Sometimes it puzzles me that teachers don’t wear scrubs. It’s odd that there isn’t a default uniform of the profession that reflects the level of physicality and mess that are woven into the work day to day.
Yes, I’ve been in stores that do a pitch-perfect trade in the slightly-preppy sweater, slacks or pencil skirt look and have heard them offer me the Teacher Discount. I’ll happily take it, I’m just bewildered as to how such a neat (and costly) outfit would fit in with my day to day routine in a classroom. I mean things like: flights of stairs, coffee sloshing onto me, sitting in a circle on the floor for morning meeting, kneeling down next to a desk for a math check-in, watercoloring with students during choice time, joining a recess dodgeball game… the list goes on.
The risks posed to clothing are one thing. Then there’s the teacher’s actual body. My first year of full time classroom teaching took a physical toll on me: aching feet were just the first sign. I was lucky to be in a room with a colleague who kept himself aggressively well-hydrated, otherwise that would have gotten me too.
We’re a tired, dehydrated, under-exercised, occasionally underfed bunch. And yet the body of a teacher, our embodied experience, our relationship to physicality, rarely if ever enter into our practice. This is especially interesting considering the time and energy spent in most classrooms focusing on how students are using/disposing of their bodies — but that’s a separate post.
I started noticing the un-embodiedness of discourses about teaching in the moments when my experiences so deeply belied it.
Sometimes, teaching is wonderfully, appropriately tactile: piggyback rides for tired kids after field day. Letting a student actually stand on my hands in order to successfully go across the monkey bar rings at the playground for the first time. The glee and disbelief on a student’s face when s/he hits her own teacher with a good strong dodgeball throw.
Other times, teaching has been tactile out of necessity. I’ve had a third grader who seemed motorized unless he sat in a teacher’s lap. Sometimes he’d ask me to squeeze his shoulders, and it noticeably grounded him every time. When he was in the throes of an upset (usually from an argument or physical fight with a friend), no words could reach him. Instead, I’d hold out both hands and he knew to come take them. It was the only way I could tell him at the same time, “what you just did was not safe or okay,” and also “I’m still here to take care of you and help you solve the problem.”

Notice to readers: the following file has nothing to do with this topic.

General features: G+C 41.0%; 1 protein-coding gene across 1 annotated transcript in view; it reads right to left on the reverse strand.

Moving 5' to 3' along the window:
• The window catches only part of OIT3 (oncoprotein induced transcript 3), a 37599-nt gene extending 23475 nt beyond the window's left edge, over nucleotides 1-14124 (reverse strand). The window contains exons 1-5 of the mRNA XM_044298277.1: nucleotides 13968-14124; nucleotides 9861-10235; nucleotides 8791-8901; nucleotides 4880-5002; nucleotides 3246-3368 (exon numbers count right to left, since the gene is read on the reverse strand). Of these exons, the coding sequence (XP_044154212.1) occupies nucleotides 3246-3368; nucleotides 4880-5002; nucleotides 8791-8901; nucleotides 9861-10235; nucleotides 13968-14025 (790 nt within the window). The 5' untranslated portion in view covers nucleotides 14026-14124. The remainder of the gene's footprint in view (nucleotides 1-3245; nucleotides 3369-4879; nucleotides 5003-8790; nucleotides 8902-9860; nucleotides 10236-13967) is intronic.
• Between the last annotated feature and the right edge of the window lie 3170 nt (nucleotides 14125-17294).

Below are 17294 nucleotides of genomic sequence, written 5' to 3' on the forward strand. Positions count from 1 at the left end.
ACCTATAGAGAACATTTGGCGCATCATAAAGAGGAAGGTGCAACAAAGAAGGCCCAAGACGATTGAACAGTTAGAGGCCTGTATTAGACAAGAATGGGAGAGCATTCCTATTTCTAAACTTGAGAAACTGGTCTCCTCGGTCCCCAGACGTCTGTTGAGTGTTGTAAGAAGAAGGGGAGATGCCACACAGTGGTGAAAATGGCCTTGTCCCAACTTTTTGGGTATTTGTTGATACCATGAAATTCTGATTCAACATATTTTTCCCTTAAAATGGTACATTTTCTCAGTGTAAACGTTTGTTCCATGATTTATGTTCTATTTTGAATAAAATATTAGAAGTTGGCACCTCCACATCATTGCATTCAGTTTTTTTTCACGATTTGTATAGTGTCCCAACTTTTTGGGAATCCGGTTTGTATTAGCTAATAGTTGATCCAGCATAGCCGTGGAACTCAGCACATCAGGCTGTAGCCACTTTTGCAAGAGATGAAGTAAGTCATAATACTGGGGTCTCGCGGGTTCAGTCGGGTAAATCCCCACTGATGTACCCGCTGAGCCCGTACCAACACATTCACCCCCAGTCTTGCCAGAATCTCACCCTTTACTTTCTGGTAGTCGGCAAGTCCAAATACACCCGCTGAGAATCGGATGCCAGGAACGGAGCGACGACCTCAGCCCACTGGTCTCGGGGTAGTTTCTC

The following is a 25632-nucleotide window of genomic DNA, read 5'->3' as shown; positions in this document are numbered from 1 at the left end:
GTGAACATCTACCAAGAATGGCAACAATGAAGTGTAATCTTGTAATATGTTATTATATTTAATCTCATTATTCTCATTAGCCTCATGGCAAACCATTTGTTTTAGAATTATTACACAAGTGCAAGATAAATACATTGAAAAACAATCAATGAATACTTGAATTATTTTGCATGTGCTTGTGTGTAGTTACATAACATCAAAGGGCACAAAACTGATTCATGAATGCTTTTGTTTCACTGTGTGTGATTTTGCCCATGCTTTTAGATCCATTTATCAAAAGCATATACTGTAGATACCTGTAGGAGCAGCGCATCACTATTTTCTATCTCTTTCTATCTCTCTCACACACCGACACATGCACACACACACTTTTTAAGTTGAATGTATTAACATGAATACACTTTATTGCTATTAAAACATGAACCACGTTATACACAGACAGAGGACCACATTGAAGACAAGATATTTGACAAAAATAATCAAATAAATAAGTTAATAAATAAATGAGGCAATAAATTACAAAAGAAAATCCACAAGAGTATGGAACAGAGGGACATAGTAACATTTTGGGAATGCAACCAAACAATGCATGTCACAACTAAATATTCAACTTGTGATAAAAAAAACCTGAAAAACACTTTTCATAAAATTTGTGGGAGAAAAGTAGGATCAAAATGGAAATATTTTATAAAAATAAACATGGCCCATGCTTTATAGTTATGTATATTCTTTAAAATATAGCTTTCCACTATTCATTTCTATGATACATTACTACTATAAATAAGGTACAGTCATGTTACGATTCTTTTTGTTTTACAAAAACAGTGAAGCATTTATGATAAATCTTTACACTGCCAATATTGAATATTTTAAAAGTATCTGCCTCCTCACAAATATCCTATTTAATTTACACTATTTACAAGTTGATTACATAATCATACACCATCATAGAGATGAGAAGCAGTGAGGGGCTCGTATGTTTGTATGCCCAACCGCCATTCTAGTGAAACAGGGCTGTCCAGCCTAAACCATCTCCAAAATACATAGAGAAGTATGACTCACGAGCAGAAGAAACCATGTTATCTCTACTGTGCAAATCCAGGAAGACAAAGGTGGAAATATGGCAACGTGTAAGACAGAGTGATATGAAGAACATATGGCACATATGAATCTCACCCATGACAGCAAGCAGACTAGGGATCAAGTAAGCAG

I have also had a student who sometimes went into rages. One day, she got so angry at the boy teasing her that she stormed across the classroom to get in his face, and knocked me over in the process.
First of all, it was a shock to me. I couldn’t remember the last time I’d been thrown off balance to a point of impact. I scrambled back to my feet and left the room to get my own reaction under control while other adults followed up with the student.
Later in the day, the class took time to process what had happened at our closing meeting. It became clear from students’ comments that more scary for them than their classmate’s anger was the moment I fell down. I realized how destabilizing it must be to see a caregiving adult be vulnerable like that.
When I think back, I still have a vivid memory of one of my preschool teachers falling and hurting herself in the classroom. She couldn’t get up, so I watched terrified from my naptime cot as EMTs came, lifted her onto a stretcher, and wheeled her out of the classroom. There’s a reason it’s scary as a young person to see a teacher’s body under threat.
As teachers, when we keep our pains, our fatigue, and our physical tribulations out of the discourse of teaching, one thing we’re doing is putting up a strong front as caregivers. Like parents, we want to project an image of security and dependability. Still, we’re only human. What would it mean to put our embodied selves as teachers back into the conversation about teaching?
It can be tricky ground to navigate, for several reasons. Teaching already gets over-identified, now and historically, as “women’s work.” While there are parallels, especially for teachers of very young students, between parenting and teaching, I don’t mean to conflate those. But at the other extreme, teaching gets over-rationalized, quantified, and turned into a question of mechanical implementation, not professional mastery. This end of the spectrum is where you find headlines claiming that robots will replace teachers within the next however many years. How do arguments like these ever see the light of day, except by categorically ignoring the embodied and affective roles of the oh-so-human teacher?
To approach teaching as an embodied practice and to be explicit about that entails risk, and vulnerability. It would mean keeping up less of an illusion with our students: we, too, are people who can get headaches and colds, who undersleep, who feel pain and fear and sadness. This may not be an idea that most teachers I know would jump to implement. But I think it has deep implications for strong teacher-student relationships, for trust, and for a classroom community where students learn to fully see each other’s humanity.
So give those piggyback rides. Take time to tie those errant shoelaces for a kid. It’s not “wasted instructional time.” It’s part of the work.
photo credit: Elizabeth Albert via flickr